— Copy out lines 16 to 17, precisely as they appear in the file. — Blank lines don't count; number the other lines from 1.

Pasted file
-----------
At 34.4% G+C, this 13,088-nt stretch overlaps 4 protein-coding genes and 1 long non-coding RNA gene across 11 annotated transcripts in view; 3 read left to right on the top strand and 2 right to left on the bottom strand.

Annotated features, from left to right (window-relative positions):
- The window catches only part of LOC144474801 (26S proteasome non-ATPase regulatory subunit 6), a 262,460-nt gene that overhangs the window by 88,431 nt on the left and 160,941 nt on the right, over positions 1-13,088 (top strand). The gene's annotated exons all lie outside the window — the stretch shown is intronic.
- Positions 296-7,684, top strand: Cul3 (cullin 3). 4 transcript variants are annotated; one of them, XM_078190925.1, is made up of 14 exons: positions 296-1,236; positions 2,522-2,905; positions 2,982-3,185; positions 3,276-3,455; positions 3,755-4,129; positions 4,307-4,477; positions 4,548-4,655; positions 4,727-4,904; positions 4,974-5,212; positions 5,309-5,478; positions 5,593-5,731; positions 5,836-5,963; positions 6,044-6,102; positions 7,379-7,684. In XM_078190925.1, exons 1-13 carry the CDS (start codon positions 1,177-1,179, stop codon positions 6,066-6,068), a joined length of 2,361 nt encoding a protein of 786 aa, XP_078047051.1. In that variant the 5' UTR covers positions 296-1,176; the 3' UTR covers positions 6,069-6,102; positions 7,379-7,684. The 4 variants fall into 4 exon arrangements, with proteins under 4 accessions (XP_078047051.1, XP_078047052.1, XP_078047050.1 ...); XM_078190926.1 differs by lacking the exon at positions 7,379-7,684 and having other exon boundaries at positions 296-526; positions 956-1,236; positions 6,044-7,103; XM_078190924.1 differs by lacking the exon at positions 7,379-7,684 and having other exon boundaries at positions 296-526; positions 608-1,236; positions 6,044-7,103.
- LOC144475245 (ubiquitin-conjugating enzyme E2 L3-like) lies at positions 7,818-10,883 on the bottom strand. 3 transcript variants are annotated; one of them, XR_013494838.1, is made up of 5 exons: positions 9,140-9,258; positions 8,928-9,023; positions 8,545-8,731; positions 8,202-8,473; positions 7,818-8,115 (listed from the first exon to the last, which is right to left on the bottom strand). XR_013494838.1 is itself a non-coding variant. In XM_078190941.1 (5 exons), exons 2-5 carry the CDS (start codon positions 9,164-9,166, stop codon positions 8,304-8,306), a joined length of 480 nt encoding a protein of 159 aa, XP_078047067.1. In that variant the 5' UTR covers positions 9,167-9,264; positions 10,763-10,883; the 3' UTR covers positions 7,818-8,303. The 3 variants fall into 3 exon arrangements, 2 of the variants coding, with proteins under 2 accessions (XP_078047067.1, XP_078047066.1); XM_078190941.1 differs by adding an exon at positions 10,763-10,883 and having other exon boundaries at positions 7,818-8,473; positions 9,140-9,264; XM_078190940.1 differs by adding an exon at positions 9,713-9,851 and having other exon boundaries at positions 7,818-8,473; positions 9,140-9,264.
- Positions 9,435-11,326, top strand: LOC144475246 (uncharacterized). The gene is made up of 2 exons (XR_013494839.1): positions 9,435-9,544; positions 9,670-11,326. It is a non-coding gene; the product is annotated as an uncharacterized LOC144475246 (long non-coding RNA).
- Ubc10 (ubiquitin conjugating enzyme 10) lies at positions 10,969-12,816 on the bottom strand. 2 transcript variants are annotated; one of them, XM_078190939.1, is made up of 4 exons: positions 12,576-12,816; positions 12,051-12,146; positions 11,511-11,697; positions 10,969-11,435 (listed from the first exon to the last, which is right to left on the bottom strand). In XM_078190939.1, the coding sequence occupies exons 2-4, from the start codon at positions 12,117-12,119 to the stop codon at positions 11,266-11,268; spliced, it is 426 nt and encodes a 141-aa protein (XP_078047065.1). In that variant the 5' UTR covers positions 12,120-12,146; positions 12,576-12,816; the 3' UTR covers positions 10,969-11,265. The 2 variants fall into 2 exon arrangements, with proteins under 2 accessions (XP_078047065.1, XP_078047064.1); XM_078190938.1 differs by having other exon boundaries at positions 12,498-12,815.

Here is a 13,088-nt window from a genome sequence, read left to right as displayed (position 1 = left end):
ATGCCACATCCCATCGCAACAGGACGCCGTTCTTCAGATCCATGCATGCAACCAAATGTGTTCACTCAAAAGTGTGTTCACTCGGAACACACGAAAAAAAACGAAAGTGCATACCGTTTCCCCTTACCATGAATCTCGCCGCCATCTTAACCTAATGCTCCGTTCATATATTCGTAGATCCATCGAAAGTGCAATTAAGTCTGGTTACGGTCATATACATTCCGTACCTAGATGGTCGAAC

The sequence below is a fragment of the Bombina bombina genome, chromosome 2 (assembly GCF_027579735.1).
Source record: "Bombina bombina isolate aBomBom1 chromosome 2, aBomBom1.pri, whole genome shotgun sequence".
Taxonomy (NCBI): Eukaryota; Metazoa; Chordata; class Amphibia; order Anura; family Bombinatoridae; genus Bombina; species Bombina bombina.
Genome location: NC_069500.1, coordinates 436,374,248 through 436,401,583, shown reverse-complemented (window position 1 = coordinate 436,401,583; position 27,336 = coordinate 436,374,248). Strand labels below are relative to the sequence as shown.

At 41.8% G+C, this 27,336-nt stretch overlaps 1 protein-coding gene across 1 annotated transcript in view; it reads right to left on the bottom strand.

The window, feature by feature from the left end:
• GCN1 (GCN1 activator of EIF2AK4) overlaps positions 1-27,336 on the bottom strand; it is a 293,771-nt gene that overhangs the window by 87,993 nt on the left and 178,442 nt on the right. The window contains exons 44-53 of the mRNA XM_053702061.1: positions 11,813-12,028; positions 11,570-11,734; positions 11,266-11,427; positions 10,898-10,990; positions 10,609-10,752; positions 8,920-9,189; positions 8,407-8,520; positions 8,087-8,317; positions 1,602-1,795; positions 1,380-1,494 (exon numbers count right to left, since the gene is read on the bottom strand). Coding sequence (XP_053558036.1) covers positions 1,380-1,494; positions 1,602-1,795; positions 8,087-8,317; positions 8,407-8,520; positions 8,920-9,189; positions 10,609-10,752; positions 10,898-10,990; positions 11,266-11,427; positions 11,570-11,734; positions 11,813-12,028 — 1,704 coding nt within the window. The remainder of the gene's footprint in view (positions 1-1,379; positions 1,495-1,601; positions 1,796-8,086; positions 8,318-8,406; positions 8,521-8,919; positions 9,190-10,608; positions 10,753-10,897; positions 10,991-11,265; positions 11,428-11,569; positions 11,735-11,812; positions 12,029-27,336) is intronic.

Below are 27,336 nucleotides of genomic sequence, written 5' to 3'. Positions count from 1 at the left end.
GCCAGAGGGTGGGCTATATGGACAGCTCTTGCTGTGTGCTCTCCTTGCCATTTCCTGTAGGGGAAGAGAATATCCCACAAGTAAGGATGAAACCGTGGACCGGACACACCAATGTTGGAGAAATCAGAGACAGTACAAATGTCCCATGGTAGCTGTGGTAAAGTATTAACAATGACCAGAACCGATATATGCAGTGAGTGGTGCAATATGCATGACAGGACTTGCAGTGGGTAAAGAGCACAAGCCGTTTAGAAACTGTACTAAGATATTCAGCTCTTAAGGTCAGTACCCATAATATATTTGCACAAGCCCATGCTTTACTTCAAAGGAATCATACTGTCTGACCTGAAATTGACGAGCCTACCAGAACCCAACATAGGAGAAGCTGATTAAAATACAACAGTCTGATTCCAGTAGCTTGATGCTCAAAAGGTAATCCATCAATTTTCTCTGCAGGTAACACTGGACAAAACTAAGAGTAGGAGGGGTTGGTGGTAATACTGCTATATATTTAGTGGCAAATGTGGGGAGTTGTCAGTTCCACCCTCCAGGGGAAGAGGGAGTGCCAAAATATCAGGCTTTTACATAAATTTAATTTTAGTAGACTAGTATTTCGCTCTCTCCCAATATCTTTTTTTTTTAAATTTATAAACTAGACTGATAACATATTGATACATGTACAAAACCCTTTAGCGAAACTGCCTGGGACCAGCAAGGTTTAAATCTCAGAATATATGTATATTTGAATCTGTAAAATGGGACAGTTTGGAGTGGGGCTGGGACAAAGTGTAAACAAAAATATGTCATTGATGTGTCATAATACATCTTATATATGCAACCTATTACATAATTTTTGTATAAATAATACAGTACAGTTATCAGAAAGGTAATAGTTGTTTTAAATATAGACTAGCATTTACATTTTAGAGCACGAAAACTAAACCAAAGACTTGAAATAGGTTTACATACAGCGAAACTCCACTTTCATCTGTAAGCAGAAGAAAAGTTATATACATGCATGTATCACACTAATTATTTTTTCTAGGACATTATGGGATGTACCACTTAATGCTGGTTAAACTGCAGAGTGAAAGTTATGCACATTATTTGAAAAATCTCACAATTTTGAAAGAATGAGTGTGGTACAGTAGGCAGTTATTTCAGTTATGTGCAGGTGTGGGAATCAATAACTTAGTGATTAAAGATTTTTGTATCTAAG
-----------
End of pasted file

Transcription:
• GCN1 (GCN1 activator of EIF2AK4) overlaps positions 1-27,336 on the bottom strand; it is a 293,771-nt gene that overhangs the window by 87,993 nt on the left and 178,442 nt on the right. The window contains exons 44-53 of the mRNA XM_053702061.1: positions 11,813-12,028; positions 11,570-11,734; positions 11,266-11,427; positions 10,898-10,990; positions 10,609-10,752; positions 8,920-9,189; positions 8,407-8,520; positions 8,087-8,317; positions 1,602-1,795; positions 1,380-1,494 (exon numbers count right to left, since the gene is read on the bottom strand). Coding sequence (XP_053558036.1) covers positions 1,380-1,494; positions 1,602-1,795; positions 8,087-8,317; positions 8,407-8,520; positions 8,920-9,189; positions 10,609-10,752; positions 10,898-10,990; positions 11,266-11,427; positions 11,570-11,734; positions 11,813-12,028 — 1,704 coding nt within the window. The remainder of the gene's footprint in view (positions 1-1,379; positions 1,495-1,601; positions 1,796-8,086; positions 8,318-8,406; positions 8,521-8,919; positions 9,190-10,608; positions 10,753-10,897; positions 10,991-11,265; positions 11,428-11,569; positions 11,735-11,812; positions 12,029-27,336) is intronic.

Below are 27,336 nucleotides of genomic sequence, written 5' to 3'. Positions count from 1 at the left end.